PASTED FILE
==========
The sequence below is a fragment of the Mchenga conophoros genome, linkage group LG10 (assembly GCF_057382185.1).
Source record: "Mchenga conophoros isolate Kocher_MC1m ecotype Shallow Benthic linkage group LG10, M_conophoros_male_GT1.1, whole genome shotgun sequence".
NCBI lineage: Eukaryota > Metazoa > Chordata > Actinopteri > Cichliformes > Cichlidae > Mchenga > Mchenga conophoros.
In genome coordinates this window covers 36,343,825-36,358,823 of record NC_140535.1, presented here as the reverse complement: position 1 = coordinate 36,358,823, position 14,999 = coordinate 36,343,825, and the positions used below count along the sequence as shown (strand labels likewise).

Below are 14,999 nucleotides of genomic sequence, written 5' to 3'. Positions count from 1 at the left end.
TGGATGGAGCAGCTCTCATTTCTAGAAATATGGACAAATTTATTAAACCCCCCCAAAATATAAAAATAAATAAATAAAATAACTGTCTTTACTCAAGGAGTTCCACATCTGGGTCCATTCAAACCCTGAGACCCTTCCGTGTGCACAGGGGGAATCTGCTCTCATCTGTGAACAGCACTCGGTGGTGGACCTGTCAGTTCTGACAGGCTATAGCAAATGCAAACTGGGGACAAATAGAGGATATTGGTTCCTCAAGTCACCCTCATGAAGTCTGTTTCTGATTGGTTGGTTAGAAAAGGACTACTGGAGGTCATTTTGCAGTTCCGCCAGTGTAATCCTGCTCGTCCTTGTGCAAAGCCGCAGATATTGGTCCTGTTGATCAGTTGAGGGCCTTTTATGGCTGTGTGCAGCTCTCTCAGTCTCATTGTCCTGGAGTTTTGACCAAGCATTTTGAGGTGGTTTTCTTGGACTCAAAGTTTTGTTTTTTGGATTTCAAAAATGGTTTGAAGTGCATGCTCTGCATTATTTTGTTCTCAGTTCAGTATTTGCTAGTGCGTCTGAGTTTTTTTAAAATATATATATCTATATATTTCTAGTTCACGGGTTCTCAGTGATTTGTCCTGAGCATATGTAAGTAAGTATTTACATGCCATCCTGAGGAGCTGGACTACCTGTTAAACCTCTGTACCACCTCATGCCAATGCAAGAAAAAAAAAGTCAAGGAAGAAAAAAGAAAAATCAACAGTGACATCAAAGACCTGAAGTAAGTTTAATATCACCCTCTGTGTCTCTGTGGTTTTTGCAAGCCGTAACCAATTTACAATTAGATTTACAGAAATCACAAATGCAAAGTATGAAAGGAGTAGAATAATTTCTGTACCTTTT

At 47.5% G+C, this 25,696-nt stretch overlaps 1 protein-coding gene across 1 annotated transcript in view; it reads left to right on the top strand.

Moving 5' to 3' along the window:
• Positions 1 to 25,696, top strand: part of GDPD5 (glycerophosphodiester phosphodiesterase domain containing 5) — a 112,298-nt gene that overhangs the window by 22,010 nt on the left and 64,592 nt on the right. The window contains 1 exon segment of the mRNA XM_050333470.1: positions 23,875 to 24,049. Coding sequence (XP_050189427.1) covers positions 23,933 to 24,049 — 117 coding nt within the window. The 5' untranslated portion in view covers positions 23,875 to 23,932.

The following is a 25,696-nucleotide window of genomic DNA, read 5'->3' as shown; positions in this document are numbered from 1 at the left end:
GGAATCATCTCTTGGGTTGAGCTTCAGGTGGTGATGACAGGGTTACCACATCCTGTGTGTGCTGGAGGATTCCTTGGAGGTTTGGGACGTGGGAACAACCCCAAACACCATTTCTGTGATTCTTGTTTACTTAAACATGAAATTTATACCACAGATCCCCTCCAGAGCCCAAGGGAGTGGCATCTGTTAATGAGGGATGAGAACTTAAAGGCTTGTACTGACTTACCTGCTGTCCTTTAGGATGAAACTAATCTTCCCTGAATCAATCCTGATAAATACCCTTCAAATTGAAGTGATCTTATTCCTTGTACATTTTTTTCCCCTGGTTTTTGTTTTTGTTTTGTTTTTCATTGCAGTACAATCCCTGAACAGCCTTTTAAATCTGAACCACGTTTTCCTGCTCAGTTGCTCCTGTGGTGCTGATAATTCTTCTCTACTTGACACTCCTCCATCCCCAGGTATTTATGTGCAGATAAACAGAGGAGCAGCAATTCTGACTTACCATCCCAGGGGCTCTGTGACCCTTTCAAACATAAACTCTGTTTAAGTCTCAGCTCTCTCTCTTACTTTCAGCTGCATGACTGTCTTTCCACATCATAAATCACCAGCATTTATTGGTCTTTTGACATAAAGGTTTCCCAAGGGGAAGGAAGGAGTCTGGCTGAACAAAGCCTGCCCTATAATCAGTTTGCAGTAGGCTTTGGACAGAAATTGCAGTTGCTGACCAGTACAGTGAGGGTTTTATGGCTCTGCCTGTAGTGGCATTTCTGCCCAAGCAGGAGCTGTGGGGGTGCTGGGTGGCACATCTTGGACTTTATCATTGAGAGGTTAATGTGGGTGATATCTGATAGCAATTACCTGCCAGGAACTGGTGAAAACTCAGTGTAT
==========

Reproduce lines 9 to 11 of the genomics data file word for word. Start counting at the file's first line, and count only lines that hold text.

• Positions 1 to 25,696, top strand: part of GDPD5 (glycerophosphodiester phosphodiesterase domain containing 5) — a 112,298-nt gene that overhangs the window by 22,010 nt on the left and 64,592 nt on the right. The window contains 1 exon segment of the mRNA XM_050333470.1: positions 23,875 to 24,049. Coding sequence (XP_050189427.1) covers positions 23,933 to 24,049 — 117 coding nt within the window. The 5' untranslated portion in view covers positions 23,875 to 23,932.

The following is a 25,696-nucleotide window of genomic DNA, read 5'->3' as shown; positions in this document are numbered from 1 at the left end:
GGAATCATCTCTTGGGTTGAGCTTCAGGTGGTGATGACAGGGTTACCACATCCTGTGTGTGCTGGAGGATTCCTTGGAGGTTTGGGACGTGGGAACAACCCCAAACACCATTTCTGTGATTCTTGTTTACTTAAACATGAAATTTATACCACAGATCCCCTCCAGAGCCCAAGGGAGTGGCATCTGTTAATGAGGGATGAGAACTTAAAGGCTTGTACTGACTTACCTGCTGTCCTTTAGGATGAAACTAATCTTCCCTGAATCAATCCTGATAAATACCCTTCAAATTGAAGTGATCTTATTCCTTGTACATTTTTTTCCCCTGGTTTTTGTTTTTGTTTTGTTTTTCATTGCAGTACAATCCCTGAACAGCCTTTTAAATCTGAACCACGTTTTCCTGCTCAGTTGCTCCTGTGGTGCTGATAATTCTTCTCTACTTGACACTCCTCCATCCCCAGGTATTTATGTGCAGATAAACAGAGGAGCAGCAATTCTGACTTACCATCCCAGGGGCTCTGTGACCCTTTCAAACATAAACTCTGTTTAAGTCTCAGCTCTCTCTCTTACTTTCAGCTGCATGACTGTCTTTCCACATCATAAATCACCAGCATTTATTGGTCTTTTGACATAAAGGTTTCCCAAGGGGAAGGAAGGAGTCTGGCTGAACAAAGCCTGCCCTATAATCAGTTTGCAGTAGGCTTTGGACAGAAATTGCAGTTGCTGACCAGTACAGTGAGGGTTTTATGGCTCTGCCTGTAGTGGCATTTCTGCCCAAGCAGGAGCTGTGGGGGTGCTGGGTGGCACATCTTGGACTTTATCATTGAGAGGTTAATGTGGGTGATATCTGATAGCAATTACCTGCCAGGAACTGGTGAAAACTCAGTGTAT